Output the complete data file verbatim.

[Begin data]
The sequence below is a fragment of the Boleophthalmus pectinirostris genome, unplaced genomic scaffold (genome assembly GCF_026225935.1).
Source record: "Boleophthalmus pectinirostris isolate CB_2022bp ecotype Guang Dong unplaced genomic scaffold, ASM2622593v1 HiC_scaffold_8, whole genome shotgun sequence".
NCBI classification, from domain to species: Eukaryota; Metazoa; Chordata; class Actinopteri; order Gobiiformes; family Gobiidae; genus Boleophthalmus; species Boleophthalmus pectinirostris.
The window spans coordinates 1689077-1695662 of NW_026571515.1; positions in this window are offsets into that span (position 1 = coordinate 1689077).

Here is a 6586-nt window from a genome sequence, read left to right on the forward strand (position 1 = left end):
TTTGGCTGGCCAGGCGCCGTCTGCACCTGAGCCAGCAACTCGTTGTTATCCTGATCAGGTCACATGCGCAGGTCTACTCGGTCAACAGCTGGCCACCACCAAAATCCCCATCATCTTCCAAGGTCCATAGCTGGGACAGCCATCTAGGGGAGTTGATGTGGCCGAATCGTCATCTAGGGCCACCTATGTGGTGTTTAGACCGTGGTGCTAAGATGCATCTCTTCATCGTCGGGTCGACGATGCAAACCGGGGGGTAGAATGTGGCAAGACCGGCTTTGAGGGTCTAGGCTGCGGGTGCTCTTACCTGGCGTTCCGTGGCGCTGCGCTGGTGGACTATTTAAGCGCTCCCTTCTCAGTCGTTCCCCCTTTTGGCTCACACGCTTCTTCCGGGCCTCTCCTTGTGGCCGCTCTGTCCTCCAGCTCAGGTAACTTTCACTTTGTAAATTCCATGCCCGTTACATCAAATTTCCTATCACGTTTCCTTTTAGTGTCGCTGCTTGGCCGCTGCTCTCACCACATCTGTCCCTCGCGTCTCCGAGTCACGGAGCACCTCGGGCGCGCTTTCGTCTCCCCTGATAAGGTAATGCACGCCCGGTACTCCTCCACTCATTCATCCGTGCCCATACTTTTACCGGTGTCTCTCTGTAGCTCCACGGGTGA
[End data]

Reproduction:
The sequence below is a fragment of the Boleophthalmus pectinirostris genome, unplaced genomic scaffold (genome assembly GCF_026225935.1).
Source record: "Boleophthalmus pectinirostris isolate CB_2022bp ecotype Guang Dong unplaced genomic scaffold, ASM2622593v1 HiC_scaffold_8, whole genome shotgun sequence".
NCBI classification, from domain to species: Eukaryota; Metazoa; Chordata; class Actinopteri; order Gobiiformes; family Gobiidae; genus Boleophthalmus; species Boleophthalmus pectinirostris.
The window spans coordinates 1689077-1695662 of NW_026571515.1; positions in this window are offsets into that span (position 1 = coordinate 1689077).

Here is a 6586-nt window from a genome sequence, read left to right on the forward strand (position 1 = left end):
TTTGGCTGGCCAGGCGCCGTCTGCACCTGAGCCAGCAACTCGTTGTTATCCTGATCAGGTCACATGCGCAGGTCTACTCGGTCAACAGCTGGCCACCACCAAAATCCCCATCATCTTCCAAGGTCCATAGCTGGGACAGCCATCTAGGGGAGTTGATGTGGCCGAATCGTCATCTAGGGCCACCTATGTGGTGTTTAGACCGTGGTGCTAAGATGCATCTCTTCATCGTCGGGTCGACGATGCAAACCGGGGGGTAGAATGTGGCAAGACCGGCTTTGAGGGTCTAGGCTGCGGGTGCTCTTACCTGGCGTTCCGTGGCGCTGCGCTGGTGGACTATTTAAGCGCTCCCTTCTCAGTCGTTCCCCCTTTTGGCTCACACGCTTCTTCCGGGCCTCTCCTTGTGGCCGCTCTGTCCTCCAGCTCAGGTAACTTTCACTTTGTAAATTCCATGCCCGTTACATCAAATTTCCTATCACGTTTCCTTTTAGTGTCGCTGCTTGGCCGCTGCTCTCACCACATCTGTCCCTCGCGTCTCCGAGTCACGGAGCACCTCGGGCGCGCTTTCGTCTCCCCTGATAAGGTAATGCACGCCCGGTACTCCTCCACTCATTCATCCGTGCCCATACTTTTACCGGTGTCTCTCTGTAGCTCCACGGGTGA